Deputy Prosecutor of the International Criminal Court, Mr. James Stewart, spoke at a conference on “Transitional Justice in Colombia and the Role of the International Criminal Court” held in Colombia last week. He noted that the role of the Court had not been without some public controversy and that it was time to put that role into its proper perspective.
The Office of the Prosecutor (OTP) opened a preliminary examination of the situation in Colombia in 2004, which is on-going, but to date it has not proceeded with an investigation.
Mr. Stewart highlighted that a situation of transitional justice, as exists in Colombia, only engages the mandate of the ICC Prosecutor, if the authorities of the State concerned are not themselves conducting genuine proceedings for such crimes, i.e. if they are unable or unwilling to act.
Up to and including June 2013, the OTP has received 141 communications under Article 15 in relation to the situation in Colombia. 94 of these are currently analysed in the context of preliminary examination.
In November 2012, the OTP published an interim report summarising the findings of the preliminary examination into Colombia. According to this report, there was a reasonable basis to believe that crimes against humanity were committed by various parties to the conflict. It was also suggested that various groups may have been responsible for committing war crimes.
The Prosecutor found, however, that the Colombian authorities had carried out and are still conducting national proceedings relevant to the preliminary examination against different actors to the conflict in Colombia for crimes that may constitute crimes against humanity and war crimes. For this reason, the Office considered the cases to be inadmissible before the ICC at that time.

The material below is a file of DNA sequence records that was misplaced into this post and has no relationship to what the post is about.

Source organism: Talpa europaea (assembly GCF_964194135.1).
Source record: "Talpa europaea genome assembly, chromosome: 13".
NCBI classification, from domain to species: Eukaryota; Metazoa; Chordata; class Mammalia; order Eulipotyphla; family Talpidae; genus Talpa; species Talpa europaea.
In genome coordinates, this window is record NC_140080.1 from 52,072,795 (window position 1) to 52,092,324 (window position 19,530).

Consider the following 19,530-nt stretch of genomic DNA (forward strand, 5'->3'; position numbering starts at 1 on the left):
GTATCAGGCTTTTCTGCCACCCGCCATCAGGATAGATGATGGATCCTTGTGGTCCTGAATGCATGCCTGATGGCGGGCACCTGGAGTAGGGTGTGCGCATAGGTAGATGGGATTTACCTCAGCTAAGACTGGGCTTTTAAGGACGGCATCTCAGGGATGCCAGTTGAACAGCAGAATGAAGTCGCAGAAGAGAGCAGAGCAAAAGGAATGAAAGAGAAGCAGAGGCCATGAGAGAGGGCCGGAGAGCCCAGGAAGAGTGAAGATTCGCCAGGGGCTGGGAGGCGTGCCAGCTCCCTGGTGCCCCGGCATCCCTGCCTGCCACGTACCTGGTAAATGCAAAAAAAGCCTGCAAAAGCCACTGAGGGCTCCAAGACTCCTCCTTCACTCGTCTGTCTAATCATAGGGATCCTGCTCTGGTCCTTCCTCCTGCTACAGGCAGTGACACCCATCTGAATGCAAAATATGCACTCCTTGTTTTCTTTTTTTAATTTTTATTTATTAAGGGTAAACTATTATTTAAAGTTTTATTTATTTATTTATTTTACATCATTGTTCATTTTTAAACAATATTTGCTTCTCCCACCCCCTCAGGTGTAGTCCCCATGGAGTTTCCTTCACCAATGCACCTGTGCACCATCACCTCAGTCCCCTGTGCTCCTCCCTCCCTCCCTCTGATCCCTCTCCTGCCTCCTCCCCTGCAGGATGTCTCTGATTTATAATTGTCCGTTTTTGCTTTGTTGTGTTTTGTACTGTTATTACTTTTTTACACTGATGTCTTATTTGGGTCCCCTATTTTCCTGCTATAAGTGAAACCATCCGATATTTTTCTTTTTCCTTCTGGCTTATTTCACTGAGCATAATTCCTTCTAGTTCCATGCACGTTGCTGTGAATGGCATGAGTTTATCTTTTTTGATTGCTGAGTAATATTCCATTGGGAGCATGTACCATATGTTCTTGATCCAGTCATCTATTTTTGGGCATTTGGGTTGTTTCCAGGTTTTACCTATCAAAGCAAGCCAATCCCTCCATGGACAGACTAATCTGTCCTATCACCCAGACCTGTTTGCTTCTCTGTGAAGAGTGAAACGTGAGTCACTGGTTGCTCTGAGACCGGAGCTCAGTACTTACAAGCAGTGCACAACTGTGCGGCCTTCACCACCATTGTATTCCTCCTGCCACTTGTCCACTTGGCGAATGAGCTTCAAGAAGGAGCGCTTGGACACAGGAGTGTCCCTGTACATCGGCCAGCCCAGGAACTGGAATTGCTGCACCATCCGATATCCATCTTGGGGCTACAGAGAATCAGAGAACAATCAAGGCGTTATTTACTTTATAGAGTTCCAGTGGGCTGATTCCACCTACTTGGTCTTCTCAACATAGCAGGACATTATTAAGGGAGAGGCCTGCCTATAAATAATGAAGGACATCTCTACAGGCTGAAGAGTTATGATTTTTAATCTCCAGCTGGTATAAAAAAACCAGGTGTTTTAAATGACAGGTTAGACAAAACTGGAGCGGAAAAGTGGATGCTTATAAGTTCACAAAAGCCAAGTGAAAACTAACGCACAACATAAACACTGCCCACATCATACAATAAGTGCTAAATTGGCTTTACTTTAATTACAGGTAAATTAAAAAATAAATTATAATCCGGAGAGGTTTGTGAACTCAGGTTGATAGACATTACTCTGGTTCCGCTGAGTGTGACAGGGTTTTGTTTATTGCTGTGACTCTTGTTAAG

According to Mr. Stewart, the OTP continues to inquire into relevant national proceedings to determine whether those most responsible for the most serious crimes alleged to have been committed by all parties to the conflict are being brought to account.
The interim report of 2012 described the principal focus to include sexual or gender-based crimes, forced displacement of civilian population, cases of “false positives”, as well as actions relating to support for paramilitary groups
Colombia’s so-called “false positives” scandal is centered around the extrajudicial killings of thousands of civilians by members of the armed forces who dressed their victims as guerrillas in order to present them as combat kills.
Mr. Stewart held that in relation to these false positives cases, the widespread victimisation resulting from this practice meant that continued failure to inquire into responsibility at the highest levels of military authority would affect the view the ICC Prosecutor takes on the admissibility of such cases before the Court. He stressed that there must be genuine progress in investigations of “false positives” cases at the national level.
Mr. Stewart also noted that the provision of the “interests of justice” had been invoked in discussions in relation to the Colombian situation. However, this notion only applies where a case was determined to be admissible before the ICC, which was not the case in the present situation.
He concluded by saying that, although the international legal framework created by the Rome Statute emphasises the vital importance of ending impunity for the perpetrators of the worst crimes, and that this framework cannot be suspended or ignored as a matter of expediency, it does however offer flexibility to States striving to deliver justice in post-conflict situations.
Colombia experienced for almost 50 years a conflict between the government and several illegal armed groups. The most significant illegal armed groups are the Revolutionary Armed Forces of Colombia (Fuerzas Armadas Revolucionarias Colombianas, “FARC”) and the National Liberation Army (Ejército de Liberación Nacional, “ELN”). Over the years, the Government of Colombia has held several peace talks and negotiations with illegal armed groups, with different degrees of success.